England, home to hundreds of years of history, is giving me the opportunity to attend some anniversary celebrations.
This year marked the 200th anniversary of the Battle of Trafalgar and Admiral Horatio Nelson’s death. The Battle of Trafalgar was fought Oct. 21, 1805, in Cape Trafalgar off the southern coast of Spain. In a skirmish between English and Franco-Spanish fleets, English Admiral Nelson led 27 ships into battle where the enemy lost 22 ships, but the English lost none.
It was an amazing triumph for Britain, but Admiral Nelson was mortally wounded and subsequently died during the battle. His body was brought back to the Painted Hall at the Royal Naval College where it sat for three days before being buried in St. Paul’s Cathedral. Nelson was one of England’s greatest war heroes and is still loved and celebrated today.
On Jan. 18, in a room full of mostly 80-year-old men and women, I raised a glass of port for Admiral Nelson in the iconic Painted Hall to celebrate his life, death and triumph over Napoleon Bonaparte’s army.
Admittedly, a few people told me they were only there for the port, but most, including myself, were there to salute a hero.
Three-hundred sixty-three years ago, during the English civil war, King Charles I was beheaded, his son Charles II was exiled and the monarchy was replaced by the Commonwealth of England.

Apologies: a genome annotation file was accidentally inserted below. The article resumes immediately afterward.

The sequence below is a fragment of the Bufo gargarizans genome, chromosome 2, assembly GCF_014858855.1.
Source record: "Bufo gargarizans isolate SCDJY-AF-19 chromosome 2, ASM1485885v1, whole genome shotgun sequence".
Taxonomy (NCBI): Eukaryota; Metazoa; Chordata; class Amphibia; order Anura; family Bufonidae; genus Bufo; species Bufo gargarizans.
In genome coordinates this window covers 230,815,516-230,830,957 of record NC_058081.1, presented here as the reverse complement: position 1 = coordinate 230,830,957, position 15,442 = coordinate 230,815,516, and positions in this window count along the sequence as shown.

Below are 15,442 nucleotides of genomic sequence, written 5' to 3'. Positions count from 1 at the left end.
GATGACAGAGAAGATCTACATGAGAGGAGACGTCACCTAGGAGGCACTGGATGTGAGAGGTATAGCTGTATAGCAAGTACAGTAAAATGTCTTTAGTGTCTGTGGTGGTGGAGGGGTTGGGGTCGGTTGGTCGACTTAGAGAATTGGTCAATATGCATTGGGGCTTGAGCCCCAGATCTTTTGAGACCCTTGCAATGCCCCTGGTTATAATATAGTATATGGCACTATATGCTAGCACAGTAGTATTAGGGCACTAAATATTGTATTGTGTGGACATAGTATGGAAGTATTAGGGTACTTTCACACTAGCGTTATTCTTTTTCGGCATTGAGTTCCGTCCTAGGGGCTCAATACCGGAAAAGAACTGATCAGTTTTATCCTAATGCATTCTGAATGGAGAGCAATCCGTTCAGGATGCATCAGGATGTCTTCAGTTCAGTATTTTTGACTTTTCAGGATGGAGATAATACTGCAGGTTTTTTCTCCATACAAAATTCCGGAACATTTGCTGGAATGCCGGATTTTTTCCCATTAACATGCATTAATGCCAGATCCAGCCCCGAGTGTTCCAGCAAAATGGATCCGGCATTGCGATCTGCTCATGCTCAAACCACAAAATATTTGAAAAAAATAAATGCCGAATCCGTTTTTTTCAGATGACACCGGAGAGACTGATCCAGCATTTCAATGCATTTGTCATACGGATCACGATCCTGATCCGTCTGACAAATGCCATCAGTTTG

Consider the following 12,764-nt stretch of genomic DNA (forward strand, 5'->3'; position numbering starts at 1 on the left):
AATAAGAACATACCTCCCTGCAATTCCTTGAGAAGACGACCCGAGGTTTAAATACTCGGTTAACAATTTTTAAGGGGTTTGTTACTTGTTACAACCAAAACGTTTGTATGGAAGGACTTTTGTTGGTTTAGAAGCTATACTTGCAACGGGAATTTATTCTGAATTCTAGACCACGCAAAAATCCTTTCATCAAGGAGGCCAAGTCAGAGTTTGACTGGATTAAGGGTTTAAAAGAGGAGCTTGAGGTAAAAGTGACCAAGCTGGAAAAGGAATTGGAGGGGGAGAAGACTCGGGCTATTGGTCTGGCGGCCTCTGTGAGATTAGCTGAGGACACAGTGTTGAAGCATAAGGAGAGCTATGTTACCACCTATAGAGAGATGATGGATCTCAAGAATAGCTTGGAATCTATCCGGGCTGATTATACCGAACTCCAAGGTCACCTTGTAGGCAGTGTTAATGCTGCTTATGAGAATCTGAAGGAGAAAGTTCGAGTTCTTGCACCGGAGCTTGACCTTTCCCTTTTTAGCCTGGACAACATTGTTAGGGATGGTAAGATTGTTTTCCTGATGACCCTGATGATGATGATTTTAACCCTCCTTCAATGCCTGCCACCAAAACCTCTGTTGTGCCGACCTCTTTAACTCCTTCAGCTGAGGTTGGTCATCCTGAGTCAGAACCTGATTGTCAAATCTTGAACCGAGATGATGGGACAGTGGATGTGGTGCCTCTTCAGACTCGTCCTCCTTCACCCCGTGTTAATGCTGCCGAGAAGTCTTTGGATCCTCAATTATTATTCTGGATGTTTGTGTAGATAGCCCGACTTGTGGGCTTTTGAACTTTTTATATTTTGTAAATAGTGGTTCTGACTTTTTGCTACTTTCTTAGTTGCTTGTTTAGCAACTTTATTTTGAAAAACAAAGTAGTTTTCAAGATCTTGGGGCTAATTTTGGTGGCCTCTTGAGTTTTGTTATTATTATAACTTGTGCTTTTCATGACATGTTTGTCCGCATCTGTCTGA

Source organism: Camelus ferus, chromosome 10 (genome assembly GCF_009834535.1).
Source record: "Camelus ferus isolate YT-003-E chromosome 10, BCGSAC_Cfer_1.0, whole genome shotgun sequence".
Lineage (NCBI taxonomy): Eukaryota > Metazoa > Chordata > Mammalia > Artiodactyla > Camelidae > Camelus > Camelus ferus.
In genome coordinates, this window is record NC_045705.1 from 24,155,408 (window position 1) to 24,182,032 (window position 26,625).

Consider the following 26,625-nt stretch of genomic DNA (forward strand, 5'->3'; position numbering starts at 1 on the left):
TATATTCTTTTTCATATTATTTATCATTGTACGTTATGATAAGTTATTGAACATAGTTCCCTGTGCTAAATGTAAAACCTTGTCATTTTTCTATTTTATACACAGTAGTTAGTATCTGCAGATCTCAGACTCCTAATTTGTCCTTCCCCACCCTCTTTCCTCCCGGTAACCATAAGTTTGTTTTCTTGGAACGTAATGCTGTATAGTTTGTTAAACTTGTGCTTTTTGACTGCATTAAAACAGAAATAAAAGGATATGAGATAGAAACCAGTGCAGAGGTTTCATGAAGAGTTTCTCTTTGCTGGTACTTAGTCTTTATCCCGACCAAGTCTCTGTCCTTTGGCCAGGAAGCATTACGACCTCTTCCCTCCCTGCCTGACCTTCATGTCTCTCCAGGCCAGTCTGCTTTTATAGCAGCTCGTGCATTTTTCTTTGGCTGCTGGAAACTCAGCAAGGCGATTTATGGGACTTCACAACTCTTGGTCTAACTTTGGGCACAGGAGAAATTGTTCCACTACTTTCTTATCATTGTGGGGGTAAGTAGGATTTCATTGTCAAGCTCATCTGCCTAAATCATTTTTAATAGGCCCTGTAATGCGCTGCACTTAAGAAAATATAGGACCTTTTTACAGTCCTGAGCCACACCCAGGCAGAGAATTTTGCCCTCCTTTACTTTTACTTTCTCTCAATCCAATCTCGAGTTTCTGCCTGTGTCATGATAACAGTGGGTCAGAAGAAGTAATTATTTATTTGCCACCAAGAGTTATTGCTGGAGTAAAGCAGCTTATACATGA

On Jan. 25, I attended a commemoration walk held by the English Civil War Society as they walked in the footsteps of Charles I. They started at St. James’s Palace and ended in the location of his execution in Whitehall. There were horses, cannons, muskets and wonderful costumes that captured 1640s England. There were over 500 people participating in this event.
Events like this are common within this great city; attending them gives me an entirely different appreciation for a history that I always have been fascinated with. I will never tire of hearing the seemingly endless stories this city has to offer.
Attending events like these are vital to a study abroad trip, regardless of the country. We participate in these programs to get out of Wisconsin, get out of the United States and open our minds to the world around us. Give yourself time to learn the histories and backgrounds of the place you choose to visit. Each country has a story to tell, and we should be more than willing to listen.